Go Back   Steve's Digicams Forums > Digicam Help > What Camera Should I Buy?

Reply
 
Thread Tools Search this Thread
Old Apr 8, 2007, 2:41 AM   #11
Senior Member
 
Corpsy's Avatar
 
Join Date: Dec 2005
Posts: 879
Default

1eyedeer wrote:
Quote:
I accept that you cannot anticipate all your feature needs, but it is foolish to pay for bells and whistles if you don't use them.
I've never used the air bag in my car and don't anticipate needing it. I want my money back.

Those extra features are useless until they're not. The only way I could agree with that statement is if you are 100% dedicated to not learning anything new. Those "bells and whistles" aren't just noises, they are useful tools to improve your photography.

I'm a bit surprised to hear the D40 doesn't have exposure bracketing though. I can't imagine not having it on a camera, especially not on a DSLR. Perhaps if you always get perfect exposures on the first try, or if you never shoot anything high contrast like a sunrise or sunset you won't need it, but I didn't think the D40 was being marketed to perfect photographers who only shoot in easy conditions.
Corpsy is offline   Reply With Quote
Old Apr 8, 2007, 3:43 AM   #12
Senior Member
 
Join Date: Jul 2005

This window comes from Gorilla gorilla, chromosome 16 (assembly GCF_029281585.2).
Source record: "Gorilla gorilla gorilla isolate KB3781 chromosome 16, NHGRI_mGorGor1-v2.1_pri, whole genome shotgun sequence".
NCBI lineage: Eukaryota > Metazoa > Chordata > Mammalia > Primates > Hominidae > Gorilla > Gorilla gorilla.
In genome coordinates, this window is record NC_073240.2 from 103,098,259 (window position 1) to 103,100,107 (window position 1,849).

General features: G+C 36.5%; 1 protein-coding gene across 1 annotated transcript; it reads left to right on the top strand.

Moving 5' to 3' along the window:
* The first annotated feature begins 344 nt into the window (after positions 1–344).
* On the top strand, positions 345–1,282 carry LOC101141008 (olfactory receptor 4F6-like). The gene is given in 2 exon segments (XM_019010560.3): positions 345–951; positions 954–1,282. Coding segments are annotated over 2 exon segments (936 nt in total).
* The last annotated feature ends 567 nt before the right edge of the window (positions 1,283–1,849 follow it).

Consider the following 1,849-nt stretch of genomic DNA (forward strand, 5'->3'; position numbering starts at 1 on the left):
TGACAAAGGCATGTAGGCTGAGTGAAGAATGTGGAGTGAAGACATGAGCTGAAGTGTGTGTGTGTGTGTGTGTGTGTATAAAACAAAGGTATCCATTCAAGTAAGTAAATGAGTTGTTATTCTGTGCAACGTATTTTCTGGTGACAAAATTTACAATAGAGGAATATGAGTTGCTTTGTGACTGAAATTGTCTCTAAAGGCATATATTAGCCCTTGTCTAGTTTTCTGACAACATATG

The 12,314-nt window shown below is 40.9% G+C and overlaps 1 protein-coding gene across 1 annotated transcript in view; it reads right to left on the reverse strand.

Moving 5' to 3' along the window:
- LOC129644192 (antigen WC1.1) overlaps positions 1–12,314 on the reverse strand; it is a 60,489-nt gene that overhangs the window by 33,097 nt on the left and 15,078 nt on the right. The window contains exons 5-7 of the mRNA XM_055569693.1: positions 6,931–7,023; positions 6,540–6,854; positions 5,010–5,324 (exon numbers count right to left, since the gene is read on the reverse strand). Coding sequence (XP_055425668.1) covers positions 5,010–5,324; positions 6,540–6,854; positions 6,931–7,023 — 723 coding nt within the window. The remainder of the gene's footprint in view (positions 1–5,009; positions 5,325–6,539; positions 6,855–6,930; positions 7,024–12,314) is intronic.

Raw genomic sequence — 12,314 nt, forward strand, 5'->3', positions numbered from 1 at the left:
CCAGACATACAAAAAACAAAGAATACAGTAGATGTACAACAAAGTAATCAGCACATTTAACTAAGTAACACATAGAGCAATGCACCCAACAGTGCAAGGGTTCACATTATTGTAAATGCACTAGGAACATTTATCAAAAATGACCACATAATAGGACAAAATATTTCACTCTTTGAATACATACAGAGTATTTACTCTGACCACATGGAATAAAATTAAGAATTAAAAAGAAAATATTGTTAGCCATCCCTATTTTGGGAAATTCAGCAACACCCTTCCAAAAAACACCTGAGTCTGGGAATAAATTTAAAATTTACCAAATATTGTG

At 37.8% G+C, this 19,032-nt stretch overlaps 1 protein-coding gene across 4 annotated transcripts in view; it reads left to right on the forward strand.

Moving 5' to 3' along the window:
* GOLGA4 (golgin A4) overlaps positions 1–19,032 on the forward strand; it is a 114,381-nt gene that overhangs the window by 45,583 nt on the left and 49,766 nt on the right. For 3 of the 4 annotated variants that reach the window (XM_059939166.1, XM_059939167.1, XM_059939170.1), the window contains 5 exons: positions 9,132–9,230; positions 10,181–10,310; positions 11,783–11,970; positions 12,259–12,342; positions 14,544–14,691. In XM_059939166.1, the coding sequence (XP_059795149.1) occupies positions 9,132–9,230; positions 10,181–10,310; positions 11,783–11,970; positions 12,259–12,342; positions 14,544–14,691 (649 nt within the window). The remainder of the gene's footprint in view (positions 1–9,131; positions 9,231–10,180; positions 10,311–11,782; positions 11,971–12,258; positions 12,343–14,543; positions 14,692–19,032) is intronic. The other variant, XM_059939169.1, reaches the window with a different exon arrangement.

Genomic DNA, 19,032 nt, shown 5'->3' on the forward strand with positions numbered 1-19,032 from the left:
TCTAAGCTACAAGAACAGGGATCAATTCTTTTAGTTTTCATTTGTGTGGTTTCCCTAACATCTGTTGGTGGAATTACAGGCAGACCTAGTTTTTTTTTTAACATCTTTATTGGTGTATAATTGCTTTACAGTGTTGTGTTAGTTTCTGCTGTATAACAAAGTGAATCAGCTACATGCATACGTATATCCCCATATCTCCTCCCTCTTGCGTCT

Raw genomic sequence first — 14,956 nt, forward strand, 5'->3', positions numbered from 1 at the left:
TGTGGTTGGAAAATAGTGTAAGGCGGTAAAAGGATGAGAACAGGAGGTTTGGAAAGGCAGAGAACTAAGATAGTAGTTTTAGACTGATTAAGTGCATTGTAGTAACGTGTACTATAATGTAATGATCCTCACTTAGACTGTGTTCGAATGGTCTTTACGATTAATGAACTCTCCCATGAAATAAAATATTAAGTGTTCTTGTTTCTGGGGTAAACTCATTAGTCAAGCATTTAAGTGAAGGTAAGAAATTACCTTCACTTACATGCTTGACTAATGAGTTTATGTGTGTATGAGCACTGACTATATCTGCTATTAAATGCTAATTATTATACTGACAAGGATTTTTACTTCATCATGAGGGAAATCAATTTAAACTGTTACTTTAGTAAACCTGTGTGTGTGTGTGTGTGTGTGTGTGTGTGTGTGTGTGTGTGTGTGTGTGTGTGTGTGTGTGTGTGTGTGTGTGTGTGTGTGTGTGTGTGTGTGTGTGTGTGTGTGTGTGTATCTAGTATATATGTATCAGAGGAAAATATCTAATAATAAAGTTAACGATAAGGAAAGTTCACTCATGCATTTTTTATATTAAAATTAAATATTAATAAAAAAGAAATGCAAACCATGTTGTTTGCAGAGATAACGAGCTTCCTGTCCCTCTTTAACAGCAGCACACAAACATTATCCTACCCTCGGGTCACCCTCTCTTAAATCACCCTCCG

Posts: 200
Default

I anticipated that my post would generate a response and Corpsy wrote:

"I've never used the air bag in my car and don't anticipate needing it. I want my money back."

If you had driven over a million miles you would not make that statement because you would drive defensively, i.e., you would expect someone at some time to do something to cause an accident. I happen to think that exposure bracketing is a useful feature - I just don't use it because at my level of photography it isn't critical to get perfect exposure on a particular shot. In difficult conditions I would rather take a series of pictures with different settings and see what works best. Thats part of the fun for me!

Having read thousands of words in reviews, forum posts, and purchasers opionions, and based on my limited experience with 5 other digital compact cameras, the D40 seemed to offer enough features to help me learn to be a better photographer. I am still experimenting with the settings but nothing so far has changed my mind, andresponsiveness and performance in low light without and with flash are a delight.

A perfect first DSLR for me, but probably any of the others would have been too.